“The new normal.”
I believe that’s what we would call the opposite of a compelling lede. Nobody wants to hear that phrase anymore, I know it. While that may be the case, it’s an unavoidable truth that our world does, and will, look different in many ways following a globally disruptive pandemic.
Savvy business and marketing leaders are already planning proactively for what lies ahead. They’re assessing what’s changed in the past year, analyzing trends and indicators, and optimizing their strategies to thrive within an altered economic and social environment.
We’re here to help. Read on for research and recommendations that will help you equip your B2B organization for maximum success going forward.
5 Keys to Success in a Brave New World of B2B Marketing
If the last year has taught us anything, it is to expect the unexpected. But that doesn’t mean marketers can’t plan intelligently. While we may still be in a period of flux, the reshaped business environment is coming into focus.
Core fundamentals remain the same: Build awareness, build trust, build loyalty. Be the best answer. Deliver customer experiences that differentiate.
The way we go about accomplishing these things, however, will not be the same. Here are a few key areas I recommend prioritizing and aiming to optimize.
1 — Rethink Marketing Events and Experiences
In-person events will gradually return in some capacity, but even if you value the networking and promotional opportunities these occasions provide, the smart move is not to wait.
Rethink how you deliver experiences, and double down on digital engagement. Collaborate and orchestrate with friendly parties in the same way as partnering organizations do in bringing physical events to life. Bring influencers to your audiences in new ways, turning them into your keynote speakers.
With hybrid workplaces likely to be a permanent reality, much attention is being paid to creating equity and shared experiences for employees both remote and on-site. We should be thinking about audiences and business prospects under this same paradigm, because traveling for meetings or industry events will be substantially less common for a long while – if not forever.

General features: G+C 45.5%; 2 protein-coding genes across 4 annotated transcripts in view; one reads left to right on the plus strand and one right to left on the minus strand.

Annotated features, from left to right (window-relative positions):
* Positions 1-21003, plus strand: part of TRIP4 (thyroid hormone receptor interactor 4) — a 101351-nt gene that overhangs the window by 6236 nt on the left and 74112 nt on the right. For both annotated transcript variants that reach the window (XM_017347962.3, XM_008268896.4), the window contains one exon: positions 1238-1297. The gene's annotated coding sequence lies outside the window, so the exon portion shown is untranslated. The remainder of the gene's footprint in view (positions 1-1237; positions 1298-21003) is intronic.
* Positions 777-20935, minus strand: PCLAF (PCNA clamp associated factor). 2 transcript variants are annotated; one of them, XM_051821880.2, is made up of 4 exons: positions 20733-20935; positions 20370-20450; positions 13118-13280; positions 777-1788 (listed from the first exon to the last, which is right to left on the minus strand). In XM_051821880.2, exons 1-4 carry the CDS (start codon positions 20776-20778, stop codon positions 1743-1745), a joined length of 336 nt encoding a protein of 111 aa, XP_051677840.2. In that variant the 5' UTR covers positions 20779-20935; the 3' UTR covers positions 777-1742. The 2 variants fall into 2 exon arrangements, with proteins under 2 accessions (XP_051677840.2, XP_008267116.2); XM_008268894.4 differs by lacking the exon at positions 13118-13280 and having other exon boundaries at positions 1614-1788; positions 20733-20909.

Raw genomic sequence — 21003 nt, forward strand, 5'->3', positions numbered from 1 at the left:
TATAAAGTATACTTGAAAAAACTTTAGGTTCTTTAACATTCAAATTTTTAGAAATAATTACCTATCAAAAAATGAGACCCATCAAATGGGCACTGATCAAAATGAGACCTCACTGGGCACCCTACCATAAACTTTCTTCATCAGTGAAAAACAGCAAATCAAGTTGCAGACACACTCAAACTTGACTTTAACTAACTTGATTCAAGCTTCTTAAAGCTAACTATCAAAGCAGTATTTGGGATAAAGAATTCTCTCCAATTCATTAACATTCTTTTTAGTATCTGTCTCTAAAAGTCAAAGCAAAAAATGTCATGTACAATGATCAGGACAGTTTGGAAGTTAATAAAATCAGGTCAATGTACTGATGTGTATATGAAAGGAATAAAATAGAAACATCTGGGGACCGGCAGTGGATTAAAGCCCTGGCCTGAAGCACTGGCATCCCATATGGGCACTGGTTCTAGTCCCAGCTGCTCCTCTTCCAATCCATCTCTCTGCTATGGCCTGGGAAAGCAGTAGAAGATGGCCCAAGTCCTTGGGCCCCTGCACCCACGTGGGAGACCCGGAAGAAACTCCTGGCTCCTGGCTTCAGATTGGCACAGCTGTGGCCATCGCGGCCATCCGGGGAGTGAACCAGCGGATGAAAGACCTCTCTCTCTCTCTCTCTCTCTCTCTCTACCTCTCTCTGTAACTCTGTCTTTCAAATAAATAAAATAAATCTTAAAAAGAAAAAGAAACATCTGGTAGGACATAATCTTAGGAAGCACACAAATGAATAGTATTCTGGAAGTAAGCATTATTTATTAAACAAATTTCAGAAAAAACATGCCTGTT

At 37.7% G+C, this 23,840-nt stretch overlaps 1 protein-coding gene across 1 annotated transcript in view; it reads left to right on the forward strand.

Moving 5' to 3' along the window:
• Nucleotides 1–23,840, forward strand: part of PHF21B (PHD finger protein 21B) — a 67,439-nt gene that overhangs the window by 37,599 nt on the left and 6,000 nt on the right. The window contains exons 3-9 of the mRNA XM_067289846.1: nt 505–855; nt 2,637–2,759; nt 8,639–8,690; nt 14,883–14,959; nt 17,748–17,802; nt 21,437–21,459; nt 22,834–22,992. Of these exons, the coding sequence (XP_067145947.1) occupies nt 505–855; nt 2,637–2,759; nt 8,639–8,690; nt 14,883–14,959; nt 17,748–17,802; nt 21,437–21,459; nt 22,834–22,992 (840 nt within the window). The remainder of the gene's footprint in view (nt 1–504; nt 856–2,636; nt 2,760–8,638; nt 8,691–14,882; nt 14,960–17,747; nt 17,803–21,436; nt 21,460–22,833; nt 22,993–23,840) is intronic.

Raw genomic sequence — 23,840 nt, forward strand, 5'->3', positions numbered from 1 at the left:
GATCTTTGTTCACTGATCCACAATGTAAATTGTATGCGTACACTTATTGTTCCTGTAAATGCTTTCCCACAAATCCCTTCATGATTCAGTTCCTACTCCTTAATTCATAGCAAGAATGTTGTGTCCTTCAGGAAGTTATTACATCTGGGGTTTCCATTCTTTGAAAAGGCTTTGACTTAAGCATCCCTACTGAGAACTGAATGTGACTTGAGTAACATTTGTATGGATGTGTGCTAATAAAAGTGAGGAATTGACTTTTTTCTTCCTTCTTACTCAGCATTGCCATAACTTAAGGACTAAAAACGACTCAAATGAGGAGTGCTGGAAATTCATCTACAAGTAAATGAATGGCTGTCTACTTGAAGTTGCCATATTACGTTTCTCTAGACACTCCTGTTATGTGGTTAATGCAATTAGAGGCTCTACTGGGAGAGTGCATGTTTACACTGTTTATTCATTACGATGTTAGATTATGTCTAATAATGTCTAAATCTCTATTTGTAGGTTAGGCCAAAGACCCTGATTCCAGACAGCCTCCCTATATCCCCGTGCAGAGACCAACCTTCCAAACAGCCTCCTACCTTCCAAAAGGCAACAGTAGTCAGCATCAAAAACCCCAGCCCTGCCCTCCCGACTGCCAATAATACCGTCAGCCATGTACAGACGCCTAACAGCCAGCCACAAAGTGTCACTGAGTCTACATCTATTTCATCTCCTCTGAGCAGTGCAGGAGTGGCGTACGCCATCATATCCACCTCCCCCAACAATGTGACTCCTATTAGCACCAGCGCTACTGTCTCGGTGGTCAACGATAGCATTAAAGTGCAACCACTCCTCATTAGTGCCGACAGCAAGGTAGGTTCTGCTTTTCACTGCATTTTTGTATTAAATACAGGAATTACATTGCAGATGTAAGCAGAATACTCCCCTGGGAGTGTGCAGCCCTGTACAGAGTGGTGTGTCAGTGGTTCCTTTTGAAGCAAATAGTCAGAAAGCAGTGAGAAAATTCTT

2 — Focus on Doing a Few Things Extremely Well
No business has limitless resources. Spreading your chips too thinly will lead to sub par returns across the board. Instead, decide where you want to truly excel, and channel your full energy into it.
Recently our Joshua Nite wrote about how to create a podcast that rises above the noise. He rightfully points out that, while there is an enormous appetite for the format, there is also a staggering abundance of options. The stakes are high for breaking through.
Joshua’s recommended set of steps is not overly complicated, but does require real investment – of time, budget, and creativity. At TopRank Marketing, we’ve seen our clients and plenty of other B2B brands achieve stellar results through podcasting, but it takes an aligned vision and full buy-in.
The same goes for influencer marketing, building communities, shooting video/live-streams, or creating any content resource for your audience.
If you’re not going to do it right, why bother?
3 — Executive Thought Leadership: The Face of the Franchise
In sports, the “face of the franchise” refers to a superstar player, broadly associated with their team by fans at large. They sell jerseys and tickets. Marketers for these teams wisely play up these magnetic attractions in promo materials.
I’m not saying your CEO is Mike Trout. But company leaders get to where they’re at for a reason, and many brands can benefit from elevating these respected executive voices.
Executive thought leadership is a fast-rising strategic emphasis, and with good reason. According to LinkedIn*: